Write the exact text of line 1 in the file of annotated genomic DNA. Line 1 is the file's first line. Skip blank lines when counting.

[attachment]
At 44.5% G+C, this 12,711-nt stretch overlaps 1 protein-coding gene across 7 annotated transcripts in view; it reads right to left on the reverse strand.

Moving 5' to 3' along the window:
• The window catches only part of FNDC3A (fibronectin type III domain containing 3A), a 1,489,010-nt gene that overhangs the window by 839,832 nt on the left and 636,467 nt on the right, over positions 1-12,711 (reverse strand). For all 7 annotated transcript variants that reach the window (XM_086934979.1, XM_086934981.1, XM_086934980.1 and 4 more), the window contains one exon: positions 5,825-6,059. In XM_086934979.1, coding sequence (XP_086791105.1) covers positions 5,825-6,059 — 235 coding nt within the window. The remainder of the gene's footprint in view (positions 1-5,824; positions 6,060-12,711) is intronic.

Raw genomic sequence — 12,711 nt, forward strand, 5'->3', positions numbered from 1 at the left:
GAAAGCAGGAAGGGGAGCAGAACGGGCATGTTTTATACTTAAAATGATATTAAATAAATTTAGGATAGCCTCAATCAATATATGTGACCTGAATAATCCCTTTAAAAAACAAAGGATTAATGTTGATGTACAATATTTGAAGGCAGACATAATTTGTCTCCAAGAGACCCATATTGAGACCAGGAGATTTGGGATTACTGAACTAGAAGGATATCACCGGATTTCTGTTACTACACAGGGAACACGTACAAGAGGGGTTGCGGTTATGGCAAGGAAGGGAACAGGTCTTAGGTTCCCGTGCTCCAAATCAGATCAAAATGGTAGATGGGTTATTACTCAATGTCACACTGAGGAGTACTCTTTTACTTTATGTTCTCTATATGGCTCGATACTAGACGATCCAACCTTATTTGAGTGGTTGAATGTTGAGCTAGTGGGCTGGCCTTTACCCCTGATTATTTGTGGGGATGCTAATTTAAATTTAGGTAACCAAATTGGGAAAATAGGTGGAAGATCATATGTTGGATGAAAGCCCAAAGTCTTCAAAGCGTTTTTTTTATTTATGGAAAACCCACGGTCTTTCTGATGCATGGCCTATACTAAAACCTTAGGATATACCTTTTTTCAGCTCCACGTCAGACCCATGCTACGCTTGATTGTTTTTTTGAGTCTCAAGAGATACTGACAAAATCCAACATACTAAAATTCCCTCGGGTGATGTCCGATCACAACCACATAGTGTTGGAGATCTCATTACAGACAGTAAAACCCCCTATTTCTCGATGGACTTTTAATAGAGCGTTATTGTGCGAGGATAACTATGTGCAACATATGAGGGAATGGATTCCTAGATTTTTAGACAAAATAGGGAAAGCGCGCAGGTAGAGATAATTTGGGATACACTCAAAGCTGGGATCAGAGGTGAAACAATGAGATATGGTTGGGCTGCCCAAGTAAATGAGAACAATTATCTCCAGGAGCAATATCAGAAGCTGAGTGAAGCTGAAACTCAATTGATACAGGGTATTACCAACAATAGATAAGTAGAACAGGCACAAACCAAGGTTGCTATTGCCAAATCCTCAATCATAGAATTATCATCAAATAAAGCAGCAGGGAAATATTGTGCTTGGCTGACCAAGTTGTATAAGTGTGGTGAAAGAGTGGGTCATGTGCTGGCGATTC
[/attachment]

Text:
At 44.5% G+C, this 12,711-nt stretch overlaps 1 protein-coding gene across 7 annotated transcripts in view; it reads right to left on the reverse strand.